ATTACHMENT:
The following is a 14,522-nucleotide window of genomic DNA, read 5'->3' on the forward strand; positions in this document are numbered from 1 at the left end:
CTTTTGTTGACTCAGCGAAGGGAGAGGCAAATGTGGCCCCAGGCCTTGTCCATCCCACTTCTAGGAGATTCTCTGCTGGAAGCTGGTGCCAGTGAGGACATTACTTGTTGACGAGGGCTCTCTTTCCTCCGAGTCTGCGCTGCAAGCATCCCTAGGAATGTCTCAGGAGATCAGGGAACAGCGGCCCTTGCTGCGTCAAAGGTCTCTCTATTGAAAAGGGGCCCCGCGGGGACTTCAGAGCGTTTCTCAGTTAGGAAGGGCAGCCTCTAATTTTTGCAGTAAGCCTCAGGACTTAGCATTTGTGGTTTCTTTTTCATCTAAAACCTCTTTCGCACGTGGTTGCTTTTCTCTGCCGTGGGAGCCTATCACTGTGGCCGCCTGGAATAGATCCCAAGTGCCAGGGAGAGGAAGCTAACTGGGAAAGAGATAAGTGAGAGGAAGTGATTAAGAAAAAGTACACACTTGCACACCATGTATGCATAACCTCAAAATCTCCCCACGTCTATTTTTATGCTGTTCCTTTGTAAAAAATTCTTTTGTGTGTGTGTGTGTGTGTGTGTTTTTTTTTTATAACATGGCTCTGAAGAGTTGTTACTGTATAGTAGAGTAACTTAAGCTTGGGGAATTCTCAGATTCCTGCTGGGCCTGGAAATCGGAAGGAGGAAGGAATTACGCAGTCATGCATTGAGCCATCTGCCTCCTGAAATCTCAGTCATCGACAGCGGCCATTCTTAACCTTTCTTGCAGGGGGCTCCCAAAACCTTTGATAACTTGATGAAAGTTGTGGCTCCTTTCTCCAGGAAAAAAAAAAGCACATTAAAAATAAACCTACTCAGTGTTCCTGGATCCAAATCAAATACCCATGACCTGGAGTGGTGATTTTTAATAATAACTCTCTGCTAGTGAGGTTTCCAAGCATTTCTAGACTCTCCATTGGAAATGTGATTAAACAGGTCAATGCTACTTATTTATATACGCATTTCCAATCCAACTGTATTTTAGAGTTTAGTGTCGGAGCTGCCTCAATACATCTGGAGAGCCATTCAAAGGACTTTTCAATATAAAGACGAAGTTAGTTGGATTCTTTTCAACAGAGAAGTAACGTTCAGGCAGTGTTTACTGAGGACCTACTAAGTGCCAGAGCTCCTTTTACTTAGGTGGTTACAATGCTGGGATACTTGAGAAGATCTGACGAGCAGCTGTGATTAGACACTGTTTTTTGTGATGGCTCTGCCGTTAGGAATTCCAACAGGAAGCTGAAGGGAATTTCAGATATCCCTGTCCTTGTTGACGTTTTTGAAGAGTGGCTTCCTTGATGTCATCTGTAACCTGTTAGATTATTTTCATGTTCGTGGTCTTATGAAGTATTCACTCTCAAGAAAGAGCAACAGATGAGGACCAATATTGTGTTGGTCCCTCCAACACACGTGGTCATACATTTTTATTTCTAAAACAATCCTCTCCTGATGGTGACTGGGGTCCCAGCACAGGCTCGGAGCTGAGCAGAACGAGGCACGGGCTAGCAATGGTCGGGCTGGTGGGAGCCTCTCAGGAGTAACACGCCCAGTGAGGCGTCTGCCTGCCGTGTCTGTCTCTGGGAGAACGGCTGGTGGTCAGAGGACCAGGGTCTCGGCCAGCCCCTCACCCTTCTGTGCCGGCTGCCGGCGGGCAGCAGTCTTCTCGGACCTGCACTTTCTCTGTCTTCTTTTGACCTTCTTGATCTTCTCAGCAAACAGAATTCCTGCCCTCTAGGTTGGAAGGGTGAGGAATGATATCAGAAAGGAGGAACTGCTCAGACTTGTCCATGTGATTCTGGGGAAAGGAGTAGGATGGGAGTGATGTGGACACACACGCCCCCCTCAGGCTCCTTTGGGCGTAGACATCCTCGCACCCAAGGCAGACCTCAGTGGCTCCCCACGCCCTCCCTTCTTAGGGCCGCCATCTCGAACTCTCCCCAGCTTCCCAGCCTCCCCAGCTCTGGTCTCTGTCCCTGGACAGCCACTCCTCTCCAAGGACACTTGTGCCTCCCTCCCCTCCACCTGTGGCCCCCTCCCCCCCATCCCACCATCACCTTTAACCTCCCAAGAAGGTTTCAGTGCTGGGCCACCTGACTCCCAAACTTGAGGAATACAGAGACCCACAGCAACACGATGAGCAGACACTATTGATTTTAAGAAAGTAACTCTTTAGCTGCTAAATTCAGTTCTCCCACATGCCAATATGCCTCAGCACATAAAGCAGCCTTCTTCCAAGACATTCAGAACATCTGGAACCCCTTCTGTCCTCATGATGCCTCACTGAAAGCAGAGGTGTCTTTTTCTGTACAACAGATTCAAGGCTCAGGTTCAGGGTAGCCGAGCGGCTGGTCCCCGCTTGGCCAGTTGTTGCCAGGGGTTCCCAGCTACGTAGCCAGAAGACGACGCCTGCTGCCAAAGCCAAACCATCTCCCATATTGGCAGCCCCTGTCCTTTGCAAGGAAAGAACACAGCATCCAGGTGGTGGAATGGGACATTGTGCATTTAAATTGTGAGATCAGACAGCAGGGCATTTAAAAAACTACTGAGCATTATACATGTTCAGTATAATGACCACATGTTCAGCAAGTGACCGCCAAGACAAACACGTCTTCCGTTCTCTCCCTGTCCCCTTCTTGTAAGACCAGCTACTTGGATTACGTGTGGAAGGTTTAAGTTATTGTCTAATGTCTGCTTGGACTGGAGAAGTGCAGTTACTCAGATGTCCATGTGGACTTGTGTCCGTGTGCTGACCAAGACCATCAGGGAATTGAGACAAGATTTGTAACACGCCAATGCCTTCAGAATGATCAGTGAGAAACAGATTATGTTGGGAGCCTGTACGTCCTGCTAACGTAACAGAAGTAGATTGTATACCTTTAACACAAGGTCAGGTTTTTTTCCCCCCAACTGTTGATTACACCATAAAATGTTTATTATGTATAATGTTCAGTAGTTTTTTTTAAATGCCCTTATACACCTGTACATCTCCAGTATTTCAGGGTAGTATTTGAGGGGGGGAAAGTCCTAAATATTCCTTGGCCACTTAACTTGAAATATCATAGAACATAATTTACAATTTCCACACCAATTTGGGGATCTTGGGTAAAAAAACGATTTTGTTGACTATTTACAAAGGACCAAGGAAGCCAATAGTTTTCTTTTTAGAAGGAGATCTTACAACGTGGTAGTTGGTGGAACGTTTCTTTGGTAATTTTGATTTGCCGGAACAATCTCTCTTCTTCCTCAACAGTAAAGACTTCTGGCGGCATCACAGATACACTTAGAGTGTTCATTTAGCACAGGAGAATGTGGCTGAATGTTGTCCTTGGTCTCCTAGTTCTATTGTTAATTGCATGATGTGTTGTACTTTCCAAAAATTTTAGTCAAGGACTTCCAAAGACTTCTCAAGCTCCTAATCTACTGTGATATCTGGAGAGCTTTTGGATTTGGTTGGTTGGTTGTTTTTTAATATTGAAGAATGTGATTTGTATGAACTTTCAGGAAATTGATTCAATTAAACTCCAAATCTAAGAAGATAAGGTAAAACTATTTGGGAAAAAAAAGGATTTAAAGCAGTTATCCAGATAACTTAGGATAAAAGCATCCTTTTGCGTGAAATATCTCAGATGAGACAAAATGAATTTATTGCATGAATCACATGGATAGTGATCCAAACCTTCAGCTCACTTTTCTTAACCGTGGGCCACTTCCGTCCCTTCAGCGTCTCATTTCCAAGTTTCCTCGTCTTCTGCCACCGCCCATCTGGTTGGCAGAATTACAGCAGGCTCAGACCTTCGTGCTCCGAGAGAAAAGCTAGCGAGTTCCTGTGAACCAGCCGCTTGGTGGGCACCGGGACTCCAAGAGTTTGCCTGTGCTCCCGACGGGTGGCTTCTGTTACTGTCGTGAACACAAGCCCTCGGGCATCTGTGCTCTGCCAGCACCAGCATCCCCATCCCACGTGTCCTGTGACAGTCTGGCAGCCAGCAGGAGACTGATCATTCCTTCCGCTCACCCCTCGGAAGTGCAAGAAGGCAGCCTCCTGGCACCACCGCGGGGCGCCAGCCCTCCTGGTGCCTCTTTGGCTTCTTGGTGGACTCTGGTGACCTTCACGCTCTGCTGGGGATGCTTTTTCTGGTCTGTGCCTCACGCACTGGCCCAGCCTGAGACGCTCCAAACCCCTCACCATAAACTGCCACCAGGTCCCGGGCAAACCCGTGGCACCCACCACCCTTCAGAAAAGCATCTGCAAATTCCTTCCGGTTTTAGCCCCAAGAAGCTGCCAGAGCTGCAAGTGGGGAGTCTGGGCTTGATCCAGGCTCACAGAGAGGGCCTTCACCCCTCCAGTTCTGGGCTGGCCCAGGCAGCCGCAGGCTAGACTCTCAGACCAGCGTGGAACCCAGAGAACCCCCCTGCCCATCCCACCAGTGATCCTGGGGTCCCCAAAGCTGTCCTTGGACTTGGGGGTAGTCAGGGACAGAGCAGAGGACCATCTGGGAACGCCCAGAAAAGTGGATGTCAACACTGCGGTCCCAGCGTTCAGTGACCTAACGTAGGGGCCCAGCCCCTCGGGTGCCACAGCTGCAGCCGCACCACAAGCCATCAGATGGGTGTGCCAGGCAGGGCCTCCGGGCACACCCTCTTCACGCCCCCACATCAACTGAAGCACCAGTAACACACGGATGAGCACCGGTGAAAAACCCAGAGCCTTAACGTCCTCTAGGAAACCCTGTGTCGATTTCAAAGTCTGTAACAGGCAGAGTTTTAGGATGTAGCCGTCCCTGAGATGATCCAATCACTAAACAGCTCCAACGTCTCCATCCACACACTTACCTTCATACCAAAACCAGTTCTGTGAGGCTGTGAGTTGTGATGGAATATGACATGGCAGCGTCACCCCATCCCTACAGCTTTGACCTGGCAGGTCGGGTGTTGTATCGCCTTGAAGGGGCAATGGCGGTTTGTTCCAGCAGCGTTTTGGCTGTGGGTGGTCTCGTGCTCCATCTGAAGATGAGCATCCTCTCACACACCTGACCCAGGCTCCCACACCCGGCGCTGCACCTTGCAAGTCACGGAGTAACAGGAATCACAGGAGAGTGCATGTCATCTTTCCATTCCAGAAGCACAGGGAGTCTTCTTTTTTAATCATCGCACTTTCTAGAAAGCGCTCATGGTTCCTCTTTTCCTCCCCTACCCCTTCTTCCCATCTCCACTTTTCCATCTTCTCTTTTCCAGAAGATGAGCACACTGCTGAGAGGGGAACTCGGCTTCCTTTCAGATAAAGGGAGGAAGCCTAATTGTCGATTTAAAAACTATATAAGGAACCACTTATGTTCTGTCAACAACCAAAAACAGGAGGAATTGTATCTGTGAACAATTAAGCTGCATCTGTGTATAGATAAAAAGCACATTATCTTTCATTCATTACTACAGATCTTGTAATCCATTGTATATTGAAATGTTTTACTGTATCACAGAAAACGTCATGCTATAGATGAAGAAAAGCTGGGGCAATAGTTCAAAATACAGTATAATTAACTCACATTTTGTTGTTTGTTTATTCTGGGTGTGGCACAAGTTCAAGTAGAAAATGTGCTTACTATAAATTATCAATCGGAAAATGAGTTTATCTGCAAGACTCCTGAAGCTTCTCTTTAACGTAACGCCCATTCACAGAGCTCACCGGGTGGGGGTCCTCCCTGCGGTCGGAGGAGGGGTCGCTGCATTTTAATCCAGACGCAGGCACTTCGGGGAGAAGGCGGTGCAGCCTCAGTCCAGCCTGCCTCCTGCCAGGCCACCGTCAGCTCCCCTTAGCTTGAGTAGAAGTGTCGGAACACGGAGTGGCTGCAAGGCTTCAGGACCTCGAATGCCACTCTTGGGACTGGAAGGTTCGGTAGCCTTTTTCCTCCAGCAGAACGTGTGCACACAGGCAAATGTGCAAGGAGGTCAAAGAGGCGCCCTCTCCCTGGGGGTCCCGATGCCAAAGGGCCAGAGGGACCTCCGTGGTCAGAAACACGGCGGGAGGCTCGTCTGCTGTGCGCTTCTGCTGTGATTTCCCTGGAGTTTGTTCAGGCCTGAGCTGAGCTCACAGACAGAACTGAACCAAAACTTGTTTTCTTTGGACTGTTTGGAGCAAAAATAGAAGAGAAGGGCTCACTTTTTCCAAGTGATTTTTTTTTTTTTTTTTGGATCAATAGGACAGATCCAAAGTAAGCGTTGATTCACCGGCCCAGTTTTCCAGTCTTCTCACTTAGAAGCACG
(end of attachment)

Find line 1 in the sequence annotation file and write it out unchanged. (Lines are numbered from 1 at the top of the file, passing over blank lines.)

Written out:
The following is a 14,522-nucleotide window of genomic DNA, read 5'->3' on the forward strand; positions in this document are numbered from 1 at the left end: